b) Check subheadings

Most listicles use subheadings for each point. So a good way to extract inspiration from top-ranking pages is to extract the subheadings. You can do this for free with Ahrefs SEO Toolbar. Just install it, open one of the top-ranking pages, then hit the little page icon in the top left for the on-page report.

How to Write a Listicle in 6 Steps

1. Pick the Right Listicle Topic

Suppose a number of the high-ranking articles for your keyword are listicles. In that case, it’s a good indication that searchers expect or prefer a list format to tackle the topic:

Listicle Content How to Write Them The 6 step Guide 1

Another good place to look is your own Google Analytics data. If you see that a specific topic gets a ton of traffic, then it might do well as a listicle if you can easily simplify the content.

listicle ubersuggest example

2. Do Your Keyword Research

Keywords are the terms searchers type into a search engine to get information on a particular topic. They’re also the words Google and other search engines use to identify your blog post’s or web page’s focus.

3. Outline Your Listicle Content Points

Listicle content outline your list points

There are tons of articles about how to write a listicle, but only one in the search results above is a listicle itself, and we already know that listicles get more clicks. That means there’s an opportunity for me to create better content than what everyone else has already published.

Next, brainstorm and jot down any points you think would be relevant to your listicle. Then go through all the points you’ve written down. If they would be presented best in a particular order, organize them accordingly, and merge any redundant points. Split up any items that may be too weighty for just one point and try to make them multiple points.

Look at “People also ask” questions in Google. These are questions that people commonly search about the same topic. They’re an easy way to make sure you’re covering the topic thoroughly.

Listicle Content People also ask

Flesh out each post by adding examples that show why each item in your numbered list was included or how to do it if you are creating a step-by-step guide. For example, this listicle on HelloBar about lead magnets provides an example of different lead magnets and talks about why they work.

Listicle on HelloBar example

As you write your content, link to more in-depth information when necessary, but make sure you don’t link to posts trying to rank for the same keywords. This creates more informative content without making your article too long.

4. Number the List Items

You don’t have to use lists to create a listicle, but it creates a better user experience. As readers go through the article, moving down the numbered list creates a sense of progress. There’s also a feeling of accomplishment, which motivates readers to keep reading. It also makes sense to number the items if you use a number in the post title.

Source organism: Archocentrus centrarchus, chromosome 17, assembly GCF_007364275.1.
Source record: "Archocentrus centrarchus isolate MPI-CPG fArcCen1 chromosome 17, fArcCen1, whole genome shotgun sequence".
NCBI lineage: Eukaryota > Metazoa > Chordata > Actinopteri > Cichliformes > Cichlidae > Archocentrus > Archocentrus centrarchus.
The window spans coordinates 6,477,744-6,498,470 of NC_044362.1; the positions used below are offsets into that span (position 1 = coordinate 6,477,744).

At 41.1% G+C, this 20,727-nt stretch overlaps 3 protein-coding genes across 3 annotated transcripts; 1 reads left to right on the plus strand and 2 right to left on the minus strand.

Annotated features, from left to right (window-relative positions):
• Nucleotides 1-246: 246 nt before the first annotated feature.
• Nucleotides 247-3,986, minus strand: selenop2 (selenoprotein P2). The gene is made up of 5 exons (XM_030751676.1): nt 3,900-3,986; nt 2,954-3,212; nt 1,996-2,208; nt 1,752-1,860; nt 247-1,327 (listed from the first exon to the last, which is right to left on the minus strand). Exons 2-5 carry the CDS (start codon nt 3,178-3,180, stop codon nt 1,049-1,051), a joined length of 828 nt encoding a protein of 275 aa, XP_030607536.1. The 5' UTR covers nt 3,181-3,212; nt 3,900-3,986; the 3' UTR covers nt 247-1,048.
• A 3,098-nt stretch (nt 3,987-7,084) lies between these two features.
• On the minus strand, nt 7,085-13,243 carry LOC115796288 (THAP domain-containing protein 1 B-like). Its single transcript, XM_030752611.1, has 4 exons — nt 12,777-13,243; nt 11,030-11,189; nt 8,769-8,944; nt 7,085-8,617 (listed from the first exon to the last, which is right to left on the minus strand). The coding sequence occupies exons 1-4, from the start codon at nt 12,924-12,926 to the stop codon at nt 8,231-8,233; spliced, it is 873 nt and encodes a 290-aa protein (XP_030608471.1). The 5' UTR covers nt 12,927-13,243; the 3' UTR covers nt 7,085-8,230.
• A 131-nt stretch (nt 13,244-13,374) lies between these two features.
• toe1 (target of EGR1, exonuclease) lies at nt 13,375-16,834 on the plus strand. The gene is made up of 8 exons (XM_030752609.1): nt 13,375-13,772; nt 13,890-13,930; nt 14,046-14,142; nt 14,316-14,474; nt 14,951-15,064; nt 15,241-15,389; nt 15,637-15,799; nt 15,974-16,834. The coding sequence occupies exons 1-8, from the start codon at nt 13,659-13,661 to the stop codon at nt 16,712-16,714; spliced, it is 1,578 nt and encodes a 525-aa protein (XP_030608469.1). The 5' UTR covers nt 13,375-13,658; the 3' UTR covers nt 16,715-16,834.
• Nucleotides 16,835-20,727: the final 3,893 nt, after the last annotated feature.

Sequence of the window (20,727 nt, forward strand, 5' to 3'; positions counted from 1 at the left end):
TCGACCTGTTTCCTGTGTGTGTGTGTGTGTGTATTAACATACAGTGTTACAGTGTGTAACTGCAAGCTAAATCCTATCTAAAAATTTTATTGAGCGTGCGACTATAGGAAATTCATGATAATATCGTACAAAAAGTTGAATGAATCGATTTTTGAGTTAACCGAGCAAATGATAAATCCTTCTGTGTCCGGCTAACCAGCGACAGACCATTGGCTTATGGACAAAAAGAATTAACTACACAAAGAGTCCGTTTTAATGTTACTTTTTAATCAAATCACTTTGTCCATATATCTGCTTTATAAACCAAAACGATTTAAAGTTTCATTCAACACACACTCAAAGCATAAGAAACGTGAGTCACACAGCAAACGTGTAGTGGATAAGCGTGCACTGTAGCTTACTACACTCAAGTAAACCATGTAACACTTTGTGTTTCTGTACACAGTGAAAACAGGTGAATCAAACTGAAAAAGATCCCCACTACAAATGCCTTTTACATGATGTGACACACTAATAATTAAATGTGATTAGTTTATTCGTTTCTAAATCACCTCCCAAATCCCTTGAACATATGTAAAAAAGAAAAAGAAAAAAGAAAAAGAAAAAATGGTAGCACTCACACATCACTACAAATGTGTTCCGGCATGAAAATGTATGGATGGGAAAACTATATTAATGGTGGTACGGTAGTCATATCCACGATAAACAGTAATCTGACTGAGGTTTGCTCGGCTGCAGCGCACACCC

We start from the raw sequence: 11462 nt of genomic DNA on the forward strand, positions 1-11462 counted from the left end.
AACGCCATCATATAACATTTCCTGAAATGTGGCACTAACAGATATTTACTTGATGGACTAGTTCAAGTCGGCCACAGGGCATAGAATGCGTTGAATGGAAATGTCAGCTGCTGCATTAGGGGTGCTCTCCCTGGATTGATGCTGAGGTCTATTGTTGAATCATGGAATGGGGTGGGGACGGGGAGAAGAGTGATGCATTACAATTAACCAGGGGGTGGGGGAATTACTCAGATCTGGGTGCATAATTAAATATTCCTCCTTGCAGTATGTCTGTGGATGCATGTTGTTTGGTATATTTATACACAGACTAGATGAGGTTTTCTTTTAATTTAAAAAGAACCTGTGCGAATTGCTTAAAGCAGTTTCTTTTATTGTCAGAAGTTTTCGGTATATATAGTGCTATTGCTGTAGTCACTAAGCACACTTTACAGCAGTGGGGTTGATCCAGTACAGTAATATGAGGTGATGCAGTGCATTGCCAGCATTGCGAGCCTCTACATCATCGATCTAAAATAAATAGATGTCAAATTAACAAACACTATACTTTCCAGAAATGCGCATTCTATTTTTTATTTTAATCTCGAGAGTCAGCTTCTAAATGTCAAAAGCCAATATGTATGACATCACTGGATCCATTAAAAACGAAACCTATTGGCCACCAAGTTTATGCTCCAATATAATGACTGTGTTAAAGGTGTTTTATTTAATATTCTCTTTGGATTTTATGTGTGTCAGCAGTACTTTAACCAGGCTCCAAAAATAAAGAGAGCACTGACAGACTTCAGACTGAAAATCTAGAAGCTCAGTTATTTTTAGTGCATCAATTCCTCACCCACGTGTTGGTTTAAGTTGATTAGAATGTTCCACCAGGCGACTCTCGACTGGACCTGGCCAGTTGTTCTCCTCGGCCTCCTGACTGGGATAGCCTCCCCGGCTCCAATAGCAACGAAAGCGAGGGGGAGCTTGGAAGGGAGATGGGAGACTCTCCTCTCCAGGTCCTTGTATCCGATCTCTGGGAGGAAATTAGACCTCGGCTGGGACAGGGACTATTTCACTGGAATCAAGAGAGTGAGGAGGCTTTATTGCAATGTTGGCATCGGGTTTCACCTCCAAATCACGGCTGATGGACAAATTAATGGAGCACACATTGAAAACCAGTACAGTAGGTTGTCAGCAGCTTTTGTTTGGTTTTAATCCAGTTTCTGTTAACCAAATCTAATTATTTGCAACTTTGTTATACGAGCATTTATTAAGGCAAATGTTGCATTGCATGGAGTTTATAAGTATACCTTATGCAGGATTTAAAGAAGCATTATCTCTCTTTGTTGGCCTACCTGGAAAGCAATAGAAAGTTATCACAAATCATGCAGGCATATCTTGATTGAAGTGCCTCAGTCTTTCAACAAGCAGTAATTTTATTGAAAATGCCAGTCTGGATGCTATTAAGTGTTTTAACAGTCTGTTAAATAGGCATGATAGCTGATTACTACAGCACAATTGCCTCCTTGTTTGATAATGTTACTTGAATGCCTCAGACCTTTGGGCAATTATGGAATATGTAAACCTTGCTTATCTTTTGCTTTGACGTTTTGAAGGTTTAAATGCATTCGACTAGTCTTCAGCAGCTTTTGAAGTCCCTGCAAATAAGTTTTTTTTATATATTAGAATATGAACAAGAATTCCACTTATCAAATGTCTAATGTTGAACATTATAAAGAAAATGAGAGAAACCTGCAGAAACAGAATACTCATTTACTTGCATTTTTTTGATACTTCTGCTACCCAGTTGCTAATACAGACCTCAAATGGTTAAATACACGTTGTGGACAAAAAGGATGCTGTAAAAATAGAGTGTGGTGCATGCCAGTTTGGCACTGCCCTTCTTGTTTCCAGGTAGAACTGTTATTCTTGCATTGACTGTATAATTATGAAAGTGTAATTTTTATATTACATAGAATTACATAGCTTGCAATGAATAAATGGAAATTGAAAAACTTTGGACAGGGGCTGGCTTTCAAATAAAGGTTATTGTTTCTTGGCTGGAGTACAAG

If all the other posts are 10 points long, it might be good to have even more, like 25 or even 30. On the other hand, if most other listicles in your niche are really long, a short, snappy post might do well.

5. Add Interesting Images

It’s challenging to sustain readers’ attention with just a wall of text, numbered or not. Images make your content more visually stimulating, making them an essential ingredient in successful listicles. They improve the posts’ readability and help to increase traffic.

Images or gifs capture readers’ attention in a way plain text can’t. For example, people follow instructions that include images 323% better than written words alone. Articles with relevant images get 94% more views than those without images.

When choosing images to add to your listicle, custom photos are ideal. For example, if your article involves reviewing products, you can include pictures of those products. This Digital Trends article about the best desktop computers includes custom images of the computers, which establishes trust in the content because it shows they’ve actually tried the computers.

add pictures to listicles

6. Avoid Listicle Content Clickbait Titles That Don’t Deliver

If the honest answer to either of these questions is “yes,” your title is most likely the decried clickbait headline, and you may want to avoid it. Listicles have a bad reputation for being clickbait.


New content marketing strategies crop up every day. The only constant is high-quality content. Smart digital marketers understand the importance of high-quality content that’s optimized for search engines and valuable to readers.

Consulting with Neil Patel


Neil Patel

He is the co-founder of NP Digital. The Wall Street Journal calls him a top influencer on the web, Forbes says he is one of the top 10 marketers, and Entrepreneur Magazine says he created one of the 100 most brilliant companies. Neil is a New York Times bestselling author and was recognized as a top 100 entrepreneur under the age of 30 by President Obama and a top 100 entrepreneur under the age of 35 by the United Nations.